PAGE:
In most TV medical dramas, doctors are heroes. This isn’t one of them

The series, which also contains lots of stress-induced gallows humor from Ben Whishaw’s Adam Kay, is excruciating for other, deeper reasons, too, beyond the fright that comes with sharply filmed medical crises that you can’t unsee. It’s a portrait of a health-care system rotting from within, in this case the United Kingdom’s National Health Service, as we follow heavily overworked doctors pushing themselves to the breaking point. When we meet Adam in the first episode, it’s morning, and he is asleep in his car in the hospital parking lot, having nodded off before driving home. He’s a talented doctor who has been wrecked by exhaustion, whose good nature has been corrupted by a chaotic workplace and the PTSD it causes, whose personal life is a shambles from lack of attention.

I’ve always been a fan of medical dramas. They give us a world where the stakes are truly life and death, where the heightened tone is fully appropriate. They can be riveting and humane, reflecting the kind of dire health moments almost every adult has experienced or shared in at some point.

But “This Is Going to Hurt” felt different from most of the medical dramas I’ve seen. Here, we tend to portray our doctors in a heroic vein. Our shows do occasionally take on insurance problems, and bureaucracy eventually sucks many characters who enter a TV hospital into its circle of hell, but still they provide us with enough responsible and compassionate doctors and nurses to inspire faith. While “ER” ushered the genre into realism after the softer “Marcus Welby, M.D.” era, and while it gave us doctors who were flawed individuals, it nonetheless focused on the characters’ brilliance and commitment — like “House,” “New Amsterdam,” “Chicago Med,” “The Good Doctor,” and other current shows have.

Throughout “This Is Going to Hurt,” we see the system rob Adam of his confidence, his compassion, his trust, his bedside manner, and his dependability. He works in a branch of medicine that ought to contain a share of joy, and yet the work conditions have turned birth into a rote, rushed, fraught event for him. Early in the show, he makes a grave error — he sends a pregnant woman home, and she later returns in desperate condition — and it haunts him across the episodes. It’s a mistake that is his fault, and yet it’s also the result of working in what often seems like a war zone. At times he looks like a zombie, and he is shown snapping — wittily, always wittily — at both his patients and his trainee, Shruti (a wonderfully dour and vulnerable Ambika Mod).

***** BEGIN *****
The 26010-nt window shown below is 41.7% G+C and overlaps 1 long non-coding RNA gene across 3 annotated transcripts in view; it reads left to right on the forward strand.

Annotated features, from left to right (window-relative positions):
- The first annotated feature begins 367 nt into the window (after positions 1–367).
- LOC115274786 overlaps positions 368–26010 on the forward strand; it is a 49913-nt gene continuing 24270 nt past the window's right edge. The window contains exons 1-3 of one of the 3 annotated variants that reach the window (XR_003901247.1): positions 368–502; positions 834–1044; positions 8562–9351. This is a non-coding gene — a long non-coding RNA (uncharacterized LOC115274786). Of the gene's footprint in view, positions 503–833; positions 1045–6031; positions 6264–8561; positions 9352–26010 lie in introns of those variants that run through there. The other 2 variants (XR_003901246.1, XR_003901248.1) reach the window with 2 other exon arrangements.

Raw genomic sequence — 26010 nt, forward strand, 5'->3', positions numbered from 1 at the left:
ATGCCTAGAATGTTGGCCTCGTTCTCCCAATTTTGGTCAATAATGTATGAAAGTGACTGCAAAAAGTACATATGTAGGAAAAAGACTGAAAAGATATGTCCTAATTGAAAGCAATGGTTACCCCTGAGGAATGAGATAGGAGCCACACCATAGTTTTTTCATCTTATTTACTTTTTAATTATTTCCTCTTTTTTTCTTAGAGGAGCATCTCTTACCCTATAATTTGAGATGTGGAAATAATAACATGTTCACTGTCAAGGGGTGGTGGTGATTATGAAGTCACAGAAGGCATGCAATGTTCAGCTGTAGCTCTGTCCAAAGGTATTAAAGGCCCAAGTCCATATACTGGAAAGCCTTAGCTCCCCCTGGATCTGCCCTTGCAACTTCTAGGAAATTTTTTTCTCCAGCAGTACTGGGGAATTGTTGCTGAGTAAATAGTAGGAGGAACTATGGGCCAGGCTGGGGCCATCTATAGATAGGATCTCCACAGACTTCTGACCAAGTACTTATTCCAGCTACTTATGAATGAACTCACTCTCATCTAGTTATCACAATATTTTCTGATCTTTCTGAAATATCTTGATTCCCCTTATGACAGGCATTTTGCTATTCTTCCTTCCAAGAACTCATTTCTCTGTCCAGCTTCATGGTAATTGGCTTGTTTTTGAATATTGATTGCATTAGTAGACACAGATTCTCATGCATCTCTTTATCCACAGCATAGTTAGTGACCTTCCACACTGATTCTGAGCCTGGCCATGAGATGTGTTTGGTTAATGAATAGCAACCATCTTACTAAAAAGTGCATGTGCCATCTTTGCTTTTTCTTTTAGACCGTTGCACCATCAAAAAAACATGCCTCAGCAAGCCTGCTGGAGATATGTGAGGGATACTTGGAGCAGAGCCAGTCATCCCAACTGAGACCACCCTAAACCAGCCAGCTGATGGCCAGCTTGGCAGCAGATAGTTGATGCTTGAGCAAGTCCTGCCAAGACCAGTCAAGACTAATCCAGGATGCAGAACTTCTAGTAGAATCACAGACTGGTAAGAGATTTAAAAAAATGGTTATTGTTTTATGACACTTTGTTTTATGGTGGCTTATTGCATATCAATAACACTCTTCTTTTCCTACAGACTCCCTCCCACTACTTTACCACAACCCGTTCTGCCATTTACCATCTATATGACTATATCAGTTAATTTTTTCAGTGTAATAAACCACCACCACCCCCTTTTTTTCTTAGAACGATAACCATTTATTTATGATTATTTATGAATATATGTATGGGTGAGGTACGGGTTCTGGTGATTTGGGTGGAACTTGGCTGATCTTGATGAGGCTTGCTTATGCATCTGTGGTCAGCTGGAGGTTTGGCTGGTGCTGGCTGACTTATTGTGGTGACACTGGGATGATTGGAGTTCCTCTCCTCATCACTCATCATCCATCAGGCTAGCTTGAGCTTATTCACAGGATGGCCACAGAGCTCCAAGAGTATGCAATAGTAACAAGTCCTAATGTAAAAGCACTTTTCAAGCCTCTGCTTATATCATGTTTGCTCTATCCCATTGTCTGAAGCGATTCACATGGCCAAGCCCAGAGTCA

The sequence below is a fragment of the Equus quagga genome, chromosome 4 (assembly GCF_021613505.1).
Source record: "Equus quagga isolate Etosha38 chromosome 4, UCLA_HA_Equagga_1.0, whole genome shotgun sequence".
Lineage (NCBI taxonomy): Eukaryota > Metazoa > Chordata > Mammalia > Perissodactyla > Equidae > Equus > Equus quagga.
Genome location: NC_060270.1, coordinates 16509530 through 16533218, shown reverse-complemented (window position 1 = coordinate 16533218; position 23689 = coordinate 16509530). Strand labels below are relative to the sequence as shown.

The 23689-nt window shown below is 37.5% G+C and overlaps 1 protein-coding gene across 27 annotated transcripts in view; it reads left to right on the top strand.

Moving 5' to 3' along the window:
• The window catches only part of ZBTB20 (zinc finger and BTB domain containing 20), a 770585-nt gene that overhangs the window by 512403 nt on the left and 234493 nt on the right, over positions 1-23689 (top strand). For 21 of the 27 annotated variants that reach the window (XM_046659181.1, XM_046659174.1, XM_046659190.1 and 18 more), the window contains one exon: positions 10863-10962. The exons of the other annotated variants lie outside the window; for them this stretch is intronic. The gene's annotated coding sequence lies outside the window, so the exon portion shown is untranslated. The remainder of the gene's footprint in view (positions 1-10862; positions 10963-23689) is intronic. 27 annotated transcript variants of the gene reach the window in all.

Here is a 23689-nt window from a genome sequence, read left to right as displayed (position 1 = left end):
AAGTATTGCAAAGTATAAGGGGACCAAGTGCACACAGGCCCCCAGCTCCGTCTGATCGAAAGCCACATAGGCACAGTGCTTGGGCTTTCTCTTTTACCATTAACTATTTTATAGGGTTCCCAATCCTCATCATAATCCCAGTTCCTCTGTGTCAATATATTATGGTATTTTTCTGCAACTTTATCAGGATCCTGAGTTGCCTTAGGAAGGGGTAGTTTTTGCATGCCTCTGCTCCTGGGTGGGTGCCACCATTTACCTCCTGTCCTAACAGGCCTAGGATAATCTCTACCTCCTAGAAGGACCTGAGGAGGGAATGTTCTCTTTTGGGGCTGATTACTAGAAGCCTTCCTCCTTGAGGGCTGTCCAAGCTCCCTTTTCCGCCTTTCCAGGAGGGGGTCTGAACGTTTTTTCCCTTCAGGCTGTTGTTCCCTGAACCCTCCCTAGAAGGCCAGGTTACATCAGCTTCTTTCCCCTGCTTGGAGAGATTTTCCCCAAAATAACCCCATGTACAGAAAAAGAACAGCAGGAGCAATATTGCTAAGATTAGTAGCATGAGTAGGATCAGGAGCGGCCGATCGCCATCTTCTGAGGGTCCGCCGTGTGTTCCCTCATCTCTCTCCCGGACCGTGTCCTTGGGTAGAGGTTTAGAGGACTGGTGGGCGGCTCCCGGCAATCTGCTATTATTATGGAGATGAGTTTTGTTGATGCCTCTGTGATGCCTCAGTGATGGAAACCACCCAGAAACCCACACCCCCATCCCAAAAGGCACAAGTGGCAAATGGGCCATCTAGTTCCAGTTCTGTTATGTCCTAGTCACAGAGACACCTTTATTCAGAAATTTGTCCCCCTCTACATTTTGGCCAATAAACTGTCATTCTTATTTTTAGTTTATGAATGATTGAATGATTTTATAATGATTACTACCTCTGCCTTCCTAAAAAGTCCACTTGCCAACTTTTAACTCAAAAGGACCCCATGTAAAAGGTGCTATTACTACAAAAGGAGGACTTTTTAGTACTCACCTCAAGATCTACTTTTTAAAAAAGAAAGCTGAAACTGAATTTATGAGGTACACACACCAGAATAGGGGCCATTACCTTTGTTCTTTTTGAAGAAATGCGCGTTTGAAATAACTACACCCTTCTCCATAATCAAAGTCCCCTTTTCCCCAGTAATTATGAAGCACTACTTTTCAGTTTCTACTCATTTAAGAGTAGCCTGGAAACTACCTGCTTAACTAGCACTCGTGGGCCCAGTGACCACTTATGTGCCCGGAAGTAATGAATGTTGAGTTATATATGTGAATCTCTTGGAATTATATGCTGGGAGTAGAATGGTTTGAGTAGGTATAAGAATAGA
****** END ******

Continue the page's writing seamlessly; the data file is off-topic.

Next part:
Not surprisingly, Whishaw (”A Very English Scandal,” “The Hour”) delivers a fantastic performance, and that’s in large part because he stays true to Adam’s fatigue and doesn’t soften his temper. He doesn’t strain to make Adam likable underneath it all, something that often happens here on network TV. Adam treats Shruti in particular with contempt, alternately bullying her inexcusably and then praising her to keep her on the line. We can see how, largely thanks to Adam, Shruti struggles to find any positives in her career choice, which offers no support, no praise, no time for bonding. Adam also treats his boyfriend, Harry (Rory Fleck Byrne), poorly, unwilling to fully integrate Harry into his life. He is in the closet at work and with his mother (an ice-cold Harriet Walter), and it’s as if he’s too weary for honesty. Whenever Harry asks how he’s doing, Adam settles for “fine” when the opposite is true.

“This Is Going to Hurt” doesn’t offer the comfort of American medical shows, and for some that’s a deal-breaker. The series is also only on AMC+ and Sundance Now (I’m hoping that, like some other AMC+ shows, it will appear on AMC at some point), and for some that’s a deal-breaker, too. But I’m glad I saw it, for its riveting story, for its stellar performances, and for delivering the honesty that Adam is holding inside himself. Like some of the best of TV, it shows how institutions and the complex problems embedded in them can rob even the best among us of our souls.

Matthew Gilbert can be reached at [email protected]. Follow him on Twitter @MatthewGilbert.

Christin Hakim

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